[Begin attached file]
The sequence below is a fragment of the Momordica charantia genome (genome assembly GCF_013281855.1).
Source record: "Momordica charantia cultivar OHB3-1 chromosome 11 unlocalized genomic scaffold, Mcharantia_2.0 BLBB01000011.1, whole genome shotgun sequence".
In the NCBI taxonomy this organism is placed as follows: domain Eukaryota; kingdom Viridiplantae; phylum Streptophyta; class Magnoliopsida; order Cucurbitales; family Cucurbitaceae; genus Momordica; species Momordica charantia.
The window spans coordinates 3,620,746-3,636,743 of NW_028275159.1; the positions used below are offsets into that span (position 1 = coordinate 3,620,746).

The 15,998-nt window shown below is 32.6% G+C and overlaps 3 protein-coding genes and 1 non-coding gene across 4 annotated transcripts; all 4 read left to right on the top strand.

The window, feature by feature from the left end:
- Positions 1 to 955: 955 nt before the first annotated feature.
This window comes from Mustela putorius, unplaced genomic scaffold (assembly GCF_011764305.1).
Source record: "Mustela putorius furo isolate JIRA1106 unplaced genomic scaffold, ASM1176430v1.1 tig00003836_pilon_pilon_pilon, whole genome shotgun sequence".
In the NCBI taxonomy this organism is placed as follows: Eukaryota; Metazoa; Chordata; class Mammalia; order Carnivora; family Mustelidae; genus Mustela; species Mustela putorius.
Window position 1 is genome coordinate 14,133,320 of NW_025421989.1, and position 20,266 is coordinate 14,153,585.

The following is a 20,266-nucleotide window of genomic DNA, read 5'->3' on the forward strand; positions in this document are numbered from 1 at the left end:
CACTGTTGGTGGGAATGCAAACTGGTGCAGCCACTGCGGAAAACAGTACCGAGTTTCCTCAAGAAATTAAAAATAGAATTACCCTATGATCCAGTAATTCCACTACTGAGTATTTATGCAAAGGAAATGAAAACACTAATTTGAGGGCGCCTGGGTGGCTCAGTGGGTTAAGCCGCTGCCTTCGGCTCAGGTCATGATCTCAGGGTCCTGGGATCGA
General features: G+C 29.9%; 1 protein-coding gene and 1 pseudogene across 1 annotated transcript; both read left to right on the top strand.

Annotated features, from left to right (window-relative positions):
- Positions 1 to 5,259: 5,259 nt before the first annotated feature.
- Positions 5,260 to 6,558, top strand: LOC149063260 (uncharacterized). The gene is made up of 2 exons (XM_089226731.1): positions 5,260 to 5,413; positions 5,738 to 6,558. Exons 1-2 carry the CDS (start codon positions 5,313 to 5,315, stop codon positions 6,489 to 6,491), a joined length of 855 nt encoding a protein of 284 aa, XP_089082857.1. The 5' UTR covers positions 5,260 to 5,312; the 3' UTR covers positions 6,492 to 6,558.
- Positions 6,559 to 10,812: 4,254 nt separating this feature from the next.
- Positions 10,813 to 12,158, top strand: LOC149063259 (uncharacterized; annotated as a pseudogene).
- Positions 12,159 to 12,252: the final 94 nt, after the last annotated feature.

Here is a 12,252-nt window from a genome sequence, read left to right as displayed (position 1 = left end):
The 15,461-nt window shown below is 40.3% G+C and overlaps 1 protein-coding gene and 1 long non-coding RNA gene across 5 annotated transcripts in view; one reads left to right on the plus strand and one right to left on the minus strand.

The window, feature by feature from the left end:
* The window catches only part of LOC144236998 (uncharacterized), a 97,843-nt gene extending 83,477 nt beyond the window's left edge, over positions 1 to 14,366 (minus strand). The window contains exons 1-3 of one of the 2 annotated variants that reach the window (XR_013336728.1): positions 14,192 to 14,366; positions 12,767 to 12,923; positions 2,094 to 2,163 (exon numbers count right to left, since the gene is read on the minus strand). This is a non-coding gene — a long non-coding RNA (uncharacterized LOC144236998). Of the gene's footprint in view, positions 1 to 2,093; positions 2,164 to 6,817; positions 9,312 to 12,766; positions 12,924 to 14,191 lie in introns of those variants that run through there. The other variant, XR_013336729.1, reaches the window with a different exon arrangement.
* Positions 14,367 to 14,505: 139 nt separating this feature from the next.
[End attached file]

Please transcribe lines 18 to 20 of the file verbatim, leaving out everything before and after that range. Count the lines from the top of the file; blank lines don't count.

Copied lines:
- Positions 6,559 to 10,812: 4,254 nt separating this feature from the next.
- Positions 10,813 to 12,158, top strand: LOC149063259 (uncharacterized; annotated as a pseudogene).
- Positions 12,159 to 12,252: the final 94 nt, after the last annotated feature.